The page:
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New in Method Development/Validation (page 190 of 200)
Jul 03, 2012 | 03:07 PM CDT
By: Rachel L. Grabenhofer
From an insider’s view, safety testing is an assumed step in the development of any product on the market. This puts the pressure on analytical and quality control efforts behind the scenes to ensure that ingredients and products meet or exceed expectations. In doing so, theoretically, no one else has to give it a second thought. For those who must give it considerable thought, this edition features two articles on testing, among other topics.
Jul 03, 2012 | 03:00 PM CDT
By: Patricia da Luz Moreira, PhD, Natura Inova&cce…
Botanical ingredients are interesting for their unique and complementary chemical diversities yet they are criticized for these very traits, which make quality assurance, reproducibility and good phytochemical characterization—required for successful high throughput screening, difficult. This article discusses these challenges as well as the benefits of large-scale screenings of botanical extracts that are currently used or developed for cosmetic product development.
Jul 03, 2012 | 02:51 PM CDT
By: Stewart J. Lebrun, Lebrun Labs, CA USA
The testing of personal care products for ocular irritancy ensures their safety, proper labeling and consumer satisfaction. In relation, there is a current demand for animal-alternative tests. Thus, described here is a method using synthetic tissue to test for mild, moderate and severe ocular irritation, including data validating this method as an effective means to screen products.
Jul 03, 2012 | 02:46 PM CDT
From Elastin to Elastic Fibers, Part I: The In vitro Effects of a Natural Dipeptide on the Biological Cascade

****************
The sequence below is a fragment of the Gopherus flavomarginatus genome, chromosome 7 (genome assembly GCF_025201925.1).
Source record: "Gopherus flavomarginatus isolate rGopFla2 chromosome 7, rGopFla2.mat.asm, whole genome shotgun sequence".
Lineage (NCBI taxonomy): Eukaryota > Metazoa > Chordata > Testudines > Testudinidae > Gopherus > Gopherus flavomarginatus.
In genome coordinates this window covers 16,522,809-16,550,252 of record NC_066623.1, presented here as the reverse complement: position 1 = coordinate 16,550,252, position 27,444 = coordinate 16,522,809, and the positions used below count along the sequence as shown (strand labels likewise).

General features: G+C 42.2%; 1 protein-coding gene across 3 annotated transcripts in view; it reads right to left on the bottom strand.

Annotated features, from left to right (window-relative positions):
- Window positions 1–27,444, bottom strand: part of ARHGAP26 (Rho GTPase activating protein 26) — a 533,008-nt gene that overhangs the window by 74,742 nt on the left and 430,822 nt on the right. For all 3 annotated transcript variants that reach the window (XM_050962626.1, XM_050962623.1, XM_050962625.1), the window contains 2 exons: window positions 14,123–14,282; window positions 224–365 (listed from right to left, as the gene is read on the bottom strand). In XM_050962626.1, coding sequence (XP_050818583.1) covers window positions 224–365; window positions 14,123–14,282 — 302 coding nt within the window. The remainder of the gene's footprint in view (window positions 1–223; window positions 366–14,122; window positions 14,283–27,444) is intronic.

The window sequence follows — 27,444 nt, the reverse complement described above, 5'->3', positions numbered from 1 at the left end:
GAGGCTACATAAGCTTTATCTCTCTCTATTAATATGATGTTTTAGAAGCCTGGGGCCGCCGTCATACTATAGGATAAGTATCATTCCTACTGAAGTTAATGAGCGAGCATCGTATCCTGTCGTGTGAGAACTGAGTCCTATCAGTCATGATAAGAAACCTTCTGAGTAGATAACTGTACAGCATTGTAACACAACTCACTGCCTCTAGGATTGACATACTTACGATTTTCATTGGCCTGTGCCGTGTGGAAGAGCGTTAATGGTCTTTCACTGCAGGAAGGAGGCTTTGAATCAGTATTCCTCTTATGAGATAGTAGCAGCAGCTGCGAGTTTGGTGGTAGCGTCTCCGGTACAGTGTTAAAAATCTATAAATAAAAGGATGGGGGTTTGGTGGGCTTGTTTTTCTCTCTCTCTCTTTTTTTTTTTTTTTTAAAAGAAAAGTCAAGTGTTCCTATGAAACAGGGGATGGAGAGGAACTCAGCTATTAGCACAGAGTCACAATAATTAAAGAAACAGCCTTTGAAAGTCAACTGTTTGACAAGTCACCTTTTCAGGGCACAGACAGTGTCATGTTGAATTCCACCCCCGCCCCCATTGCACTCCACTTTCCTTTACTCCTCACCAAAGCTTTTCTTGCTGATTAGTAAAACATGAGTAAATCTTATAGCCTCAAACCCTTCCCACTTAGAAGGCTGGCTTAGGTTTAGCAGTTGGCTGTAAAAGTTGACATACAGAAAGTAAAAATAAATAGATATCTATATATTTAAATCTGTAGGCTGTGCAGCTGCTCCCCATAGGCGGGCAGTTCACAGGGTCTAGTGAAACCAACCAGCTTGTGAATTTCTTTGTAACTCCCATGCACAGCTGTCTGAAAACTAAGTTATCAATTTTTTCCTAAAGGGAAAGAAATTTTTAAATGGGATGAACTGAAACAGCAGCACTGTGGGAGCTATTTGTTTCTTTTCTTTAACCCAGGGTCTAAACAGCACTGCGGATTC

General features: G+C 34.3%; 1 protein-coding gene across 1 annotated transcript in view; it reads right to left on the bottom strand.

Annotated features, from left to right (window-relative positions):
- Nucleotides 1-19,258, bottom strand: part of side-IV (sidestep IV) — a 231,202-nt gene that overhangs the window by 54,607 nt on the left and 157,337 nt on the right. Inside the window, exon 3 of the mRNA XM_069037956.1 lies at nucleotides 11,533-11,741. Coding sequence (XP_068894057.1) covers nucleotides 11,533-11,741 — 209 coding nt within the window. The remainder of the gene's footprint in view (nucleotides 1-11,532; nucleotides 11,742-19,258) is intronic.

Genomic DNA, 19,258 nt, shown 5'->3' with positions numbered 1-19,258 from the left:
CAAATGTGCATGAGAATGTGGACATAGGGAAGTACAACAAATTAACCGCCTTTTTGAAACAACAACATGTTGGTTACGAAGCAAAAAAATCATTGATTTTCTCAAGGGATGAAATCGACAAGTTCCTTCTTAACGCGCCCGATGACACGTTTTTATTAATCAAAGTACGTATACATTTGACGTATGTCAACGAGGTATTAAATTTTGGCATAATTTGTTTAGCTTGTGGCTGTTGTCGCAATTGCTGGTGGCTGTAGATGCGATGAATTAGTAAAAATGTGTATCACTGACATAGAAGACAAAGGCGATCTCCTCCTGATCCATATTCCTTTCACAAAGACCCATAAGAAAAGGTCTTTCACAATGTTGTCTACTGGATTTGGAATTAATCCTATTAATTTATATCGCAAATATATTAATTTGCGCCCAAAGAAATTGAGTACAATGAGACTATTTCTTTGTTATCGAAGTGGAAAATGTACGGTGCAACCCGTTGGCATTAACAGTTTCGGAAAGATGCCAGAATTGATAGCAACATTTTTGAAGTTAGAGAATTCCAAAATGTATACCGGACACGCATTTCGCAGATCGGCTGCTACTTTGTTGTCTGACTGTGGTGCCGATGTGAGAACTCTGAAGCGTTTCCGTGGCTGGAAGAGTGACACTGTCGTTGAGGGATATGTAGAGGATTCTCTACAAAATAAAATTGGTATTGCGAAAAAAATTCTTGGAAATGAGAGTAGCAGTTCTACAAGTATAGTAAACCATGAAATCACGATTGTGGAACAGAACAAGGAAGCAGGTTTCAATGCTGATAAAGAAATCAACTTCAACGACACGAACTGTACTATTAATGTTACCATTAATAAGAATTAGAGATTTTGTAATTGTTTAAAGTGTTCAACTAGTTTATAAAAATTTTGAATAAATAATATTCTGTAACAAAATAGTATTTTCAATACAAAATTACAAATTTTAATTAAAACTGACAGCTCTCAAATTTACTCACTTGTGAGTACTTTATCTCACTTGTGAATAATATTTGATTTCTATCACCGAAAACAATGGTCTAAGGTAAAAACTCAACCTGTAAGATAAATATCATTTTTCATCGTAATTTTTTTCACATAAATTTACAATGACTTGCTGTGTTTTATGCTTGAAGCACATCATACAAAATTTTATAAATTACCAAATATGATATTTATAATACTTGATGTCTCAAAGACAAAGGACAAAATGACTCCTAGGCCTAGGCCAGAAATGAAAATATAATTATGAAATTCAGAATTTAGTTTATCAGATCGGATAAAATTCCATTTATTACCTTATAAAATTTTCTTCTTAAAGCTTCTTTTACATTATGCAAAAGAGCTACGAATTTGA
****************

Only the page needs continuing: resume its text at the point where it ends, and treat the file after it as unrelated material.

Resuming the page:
By: Philippe Mondon and Ada Andre - Sederma, Franc…
The peptide N-Acetyl-Tyr-Arg-Hexadecylester (NATAH) was found to stimulate the synthesis of tropoelastin in cultured human dermal fibroblasts as well as augment the activity of all important actors in the assembly of elastic fibers, including Fibrillin 1, Fibulin 5, Decorin, LOX and Transglutaminase, among others. This is shown here both in monolayer cell cultures and in a 3D skin model.
Jul 03, 2012 | 02:39 PM CDT
By: Luigi Rigano, PhD, Institute of Skin and Produ…
Many dermatological diseases such as athlete’s foot occur because the feet spend long spans of time in a warm, dark and humid environment. While there are several foot diseases related to diabetes, this column will focus on the development of foot care formulae designed for cosmetic treatments.
Jul 03, 2012 | 02:32 PM CDT
By: Katie Anderson (Schaefer), Cosmetics & Toiletr…
Mihaela Leonida, PhD, a professor of chemistry at Fairleigh Dickinson University, investigated the antibacterial properties of chitosan for cosmetic and pharmaceutical uses. She found that the material exhibited enhanced effects after being nano-sized.
Jul 03, 2012 | 02:23 PM CDT
A Dermatological View—Exploring Potential Differences in Percutaneous Penetration and Barrier Function Between Individuals of Different Ethnicity or Skin Color
By: Elodie Metral and Howard I. Maibach, MD, Unive…
The current understanding of percutaneous penetration and parameters that can influence it remains a sub judice area. Ethnicity or pigmentation, for instance, can be implied in percutaneous absorption for which several studies, described here, have been conducted to clarify their roles.
Jul 02, 2012 | 11:52 AM CDT
HallStar has created a polyester that allows formulators to combine active ingredients that have previously been considered too photo-unstable to be effective.
Jul 02, 2012 | 08:51 AM CDT
In a response to continued growth, Grant Industries is expanding and adding a 100,000 ft2 manufacturing facility in northern New Jersey.
Jun 29, 2012 | 08:17 AM CDT
A study conducted by Johns Hopkins Children's Center and funded by the National Institutes of Health supports the common "hygiene hypothesis" that some antibacterial chemicals and preservatives in hygiene products may make children more susceptible to food and environmental allergens.